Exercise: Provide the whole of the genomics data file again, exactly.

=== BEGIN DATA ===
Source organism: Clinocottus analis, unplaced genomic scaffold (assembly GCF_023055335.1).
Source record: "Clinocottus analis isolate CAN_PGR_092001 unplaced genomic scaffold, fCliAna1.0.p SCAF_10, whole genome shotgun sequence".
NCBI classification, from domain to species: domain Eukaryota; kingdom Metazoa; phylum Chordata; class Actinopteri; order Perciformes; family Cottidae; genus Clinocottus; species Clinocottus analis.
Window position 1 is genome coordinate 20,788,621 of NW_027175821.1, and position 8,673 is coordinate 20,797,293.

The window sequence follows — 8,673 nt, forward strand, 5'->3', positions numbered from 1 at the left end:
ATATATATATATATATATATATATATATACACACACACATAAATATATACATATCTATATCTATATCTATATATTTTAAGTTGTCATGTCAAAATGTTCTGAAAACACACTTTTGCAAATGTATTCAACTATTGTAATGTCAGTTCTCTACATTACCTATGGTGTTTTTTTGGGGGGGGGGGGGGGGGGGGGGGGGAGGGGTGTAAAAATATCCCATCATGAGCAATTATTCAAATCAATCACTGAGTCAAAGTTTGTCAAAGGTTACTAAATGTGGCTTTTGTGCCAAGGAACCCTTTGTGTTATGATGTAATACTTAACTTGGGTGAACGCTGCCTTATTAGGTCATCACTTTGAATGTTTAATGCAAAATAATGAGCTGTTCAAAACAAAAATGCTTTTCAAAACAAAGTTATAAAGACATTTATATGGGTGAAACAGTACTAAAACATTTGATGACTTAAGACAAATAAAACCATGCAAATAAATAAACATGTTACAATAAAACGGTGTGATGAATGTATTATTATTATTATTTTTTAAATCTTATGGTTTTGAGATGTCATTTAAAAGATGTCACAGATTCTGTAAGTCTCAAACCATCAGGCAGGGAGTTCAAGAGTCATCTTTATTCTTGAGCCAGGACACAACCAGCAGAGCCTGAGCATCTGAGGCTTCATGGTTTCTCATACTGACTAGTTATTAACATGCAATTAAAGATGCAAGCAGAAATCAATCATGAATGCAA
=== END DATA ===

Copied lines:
Source organism: Clinocottus analis, unplaced genomic scaffold (assembly GCF_023055335.1).
Source record: "Clinocottus analis isolate CAN_PGR_092001 unplaced genomic scaffold, fCliAna1.0.p SCAF_10, whole genome shotgun sequence".
NCBI classification, from domain to species: domain Eukaryota; kingdom Metazoa; phylum Chordata; class Actinopteri; order Perciformes; family Cottidae; genus Clinocottus; species Clinocottus analis.
Window position 1 is genome coordinate 20,788,621 of NW_027175821.1, and position 8,673 is coordinate 20,797,293.

The window sequence follows — 8,673 nt, forward strand, 5'->3', positions numbered from 1 at the left end:
ATATATATATATATATATATATATATATACACACACACATAAATATATACATATCTATATCTATATCTATATATTTTAAGTTGTCATGTCAAAATGTTCTGAAAACACACTTTTGCAAATGTATTCAACTATTGTAATGTCAGTTCTCTACATTACCTATGGTGTTTTTTTGGGGGGGGGGGGGGGGGGGGGGGGGAGGGGTGTAAAAATATCCCATCATGAGCAATTATTCAAATCAATCACTGAGTCAAAGTTTGTCAAAGGTTACTAAATGTGGCTTTTGTGCCAAGGAACCCTTTGTGTTATGATGTAATACTTAACTTGGGTGAACGCTGCCTTATTAGGTCATCACTTTGAATGTTTAATGCAAAATAATGAGCTGTTCAAAACAAAAATGCTTTTCAAAACAAAGTTATAAAGACATTTATATGGGTGAAACAGTACTAAAACATTTGATGACTTAAGACAAATAAAACCATGCAAATAAATAAACATGTTACAATAAAACGGTGTGATGAATGTATTATTATTATTATTTTTTAAATCTTATGGTTTTGAGATGTCATTTAAAAGATGTCACAGATTCTGTAAGTCTCAAACCATCAGGCAGGGAGTTCAAGAGTCATCTTTATTCTTGAGCCAGGACACAACCAGCAGAGCCTGAGCATCTGAGGCTTCATGGTTTCTCATACTGACTAGTTATTAACATGCAATTAAAGATGCAAGCAGAAATCAATCATGAATGCAA